MicroMappers, an innovative app that matches people in need during humanitarian crises to those who deliver aid, was deployed with great success following Typhoon Haiyan in the Philippines. The app, which relies on the public to tag tweets, was used by hundreds of volunteers around the world over the course of a few days to help the UN identify and map out areas in most need of humanitarian aid. MicroMappers, led by Patrick Meier from the Qatar Computer Research Institute (QCRI), was developed during Science Hack Day NYC, a collaboration between the World Science Festival and the NYU Interactive Telecommunications Program.
MicroMappers, as it exists today, had its beginnings late 2012 when the Standby Volunteer Task Force (SBTF) was tasked by the UN Office of Humanitarian Affairs (UNOCHA) to sort through over 20,000 tweets about Typhoon Pablo, which also struck the Philippines. To sort through the thousands of tweets, Patrick Meier and his team at SBTF used the free open-source crowdsourcing and microtasking platform, PyBossa. PyBossa turned out to be an excellent platform for asking volunteers to sort through thousands of tweets, and with this in mind, Patrick came to the Science Hack Day with the idea to build MicroMappers.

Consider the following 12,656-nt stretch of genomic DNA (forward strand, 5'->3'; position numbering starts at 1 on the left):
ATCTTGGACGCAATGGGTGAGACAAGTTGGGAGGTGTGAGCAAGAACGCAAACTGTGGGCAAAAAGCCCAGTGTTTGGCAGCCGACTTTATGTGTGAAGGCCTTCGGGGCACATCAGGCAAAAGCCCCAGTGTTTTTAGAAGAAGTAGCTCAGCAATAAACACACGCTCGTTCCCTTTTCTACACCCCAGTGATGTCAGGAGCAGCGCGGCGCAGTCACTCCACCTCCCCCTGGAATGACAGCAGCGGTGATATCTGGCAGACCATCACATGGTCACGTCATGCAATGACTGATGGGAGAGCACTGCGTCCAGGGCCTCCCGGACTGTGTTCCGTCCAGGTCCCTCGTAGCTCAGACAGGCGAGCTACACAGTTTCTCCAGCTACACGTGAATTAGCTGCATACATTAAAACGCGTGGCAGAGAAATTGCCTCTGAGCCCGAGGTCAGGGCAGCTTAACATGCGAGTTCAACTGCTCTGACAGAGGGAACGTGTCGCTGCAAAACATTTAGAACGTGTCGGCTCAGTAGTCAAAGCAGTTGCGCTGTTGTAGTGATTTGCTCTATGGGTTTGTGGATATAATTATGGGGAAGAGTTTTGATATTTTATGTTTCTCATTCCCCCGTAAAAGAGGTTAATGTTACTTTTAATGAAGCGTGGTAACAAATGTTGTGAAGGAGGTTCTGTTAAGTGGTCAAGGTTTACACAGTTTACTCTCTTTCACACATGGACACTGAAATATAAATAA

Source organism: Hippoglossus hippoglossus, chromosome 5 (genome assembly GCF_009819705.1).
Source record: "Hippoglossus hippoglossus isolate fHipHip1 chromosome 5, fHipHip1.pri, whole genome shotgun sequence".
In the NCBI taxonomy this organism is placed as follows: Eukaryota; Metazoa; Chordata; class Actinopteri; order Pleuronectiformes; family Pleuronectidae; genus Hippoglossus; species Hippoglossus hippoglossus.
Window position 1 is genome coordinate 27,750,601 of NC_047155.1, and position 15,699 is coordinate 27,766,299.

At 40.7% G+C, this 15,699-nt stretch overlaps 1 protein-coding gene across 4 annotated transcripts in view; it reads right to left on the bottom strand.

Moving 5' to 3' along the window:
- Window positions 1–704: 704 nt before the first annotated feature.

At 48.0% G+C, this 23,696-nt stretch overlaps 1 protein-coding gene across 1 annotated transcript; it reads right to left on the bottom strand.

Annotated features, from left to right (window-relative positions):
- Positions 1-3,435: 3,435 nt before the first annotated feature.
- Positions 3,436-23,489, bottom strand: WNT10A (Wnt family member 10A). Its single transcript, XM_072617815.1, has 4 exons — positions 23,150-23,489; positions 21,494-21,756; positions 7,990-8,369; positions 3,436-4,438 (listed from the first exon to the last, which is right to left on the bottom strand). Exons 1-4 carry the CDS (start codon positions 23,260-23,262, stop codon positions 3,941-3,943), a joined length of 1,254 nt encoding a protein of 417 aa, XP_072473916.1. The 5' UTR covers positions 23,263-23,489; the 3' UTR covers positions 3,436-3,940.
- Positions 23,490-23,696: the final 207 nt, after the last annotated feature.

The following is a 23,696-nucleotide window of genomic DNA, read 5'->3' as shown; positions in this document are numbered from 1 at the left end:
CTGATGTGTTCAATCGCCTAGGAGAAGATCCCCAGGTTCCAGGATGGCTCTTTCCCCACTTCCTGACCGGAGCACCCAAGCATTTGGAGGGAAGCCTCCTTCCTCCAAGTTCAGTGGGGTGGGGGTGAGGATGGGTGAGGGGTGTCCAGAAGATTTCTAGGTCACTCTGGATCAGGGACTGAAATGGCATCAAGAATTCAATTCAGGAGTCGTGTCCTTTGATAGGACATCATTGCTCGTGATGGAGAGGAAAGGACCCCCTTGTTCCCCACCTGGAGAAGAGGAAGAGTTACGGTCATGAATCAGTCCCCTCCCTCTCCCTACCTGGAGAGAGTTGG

Built on the PyBossa platform and hosted by crowdcrafting.org, MicroMappers provides a set of microtasking apps specifically customized for digital humanitarian response. Each individual app asks volunteers to participate in specific tasks. Usually these tasks involve the human cognitive skills that computer algorithms lack,. For example: does this tweet contain relevant and useful information for relief workers in the Philippines? Since this task takes a couple of seconds for a human to solve, and the computer can quickly deliver tweets to many users, MicroMappers, allows for the rapid sorting and categorizing of information that can be very useful to humanitarian aid workers.
During Science Hack Day NYC, Ariba Jahan, Christine Jackson, and I, helped Patrick develop the early prototype for MicroMappers. We were able to test the prototype with very real data since about a week or two before the hack day, a set of powerful tornadoes struck Moore, OK leaving widespread damage. We used a dataset of 15,000 Oklahoma tornado-related tweets containing Instagram pictures and created an “ImageClicker,” an app that asked users to classify the amount of damage displayed in the picture shown.
Before we loaded the data onto MicroMappers, we made sure to filter out the tweets that we could algorithmically determine to be irrelevant and useless. We took out retweets, broken links, tweets that were not geotagged, and tweets that were geotagged to a location outside of Oklahoma City. This reduced the amount of tweets to a little over 1,000. After we completed the app and loaded the tweets, we tried it out to see what kind of results we could get. We noticed how quickly we were able to sort through the photos. (I timed myself at 50 pictures per minute.) In a matter of a few minutes, we tagged a hefty sample of Instagram photos and were able to identify about 160 pictures of severe damage. We mapped them out using CartoDB and were able to produce the map below.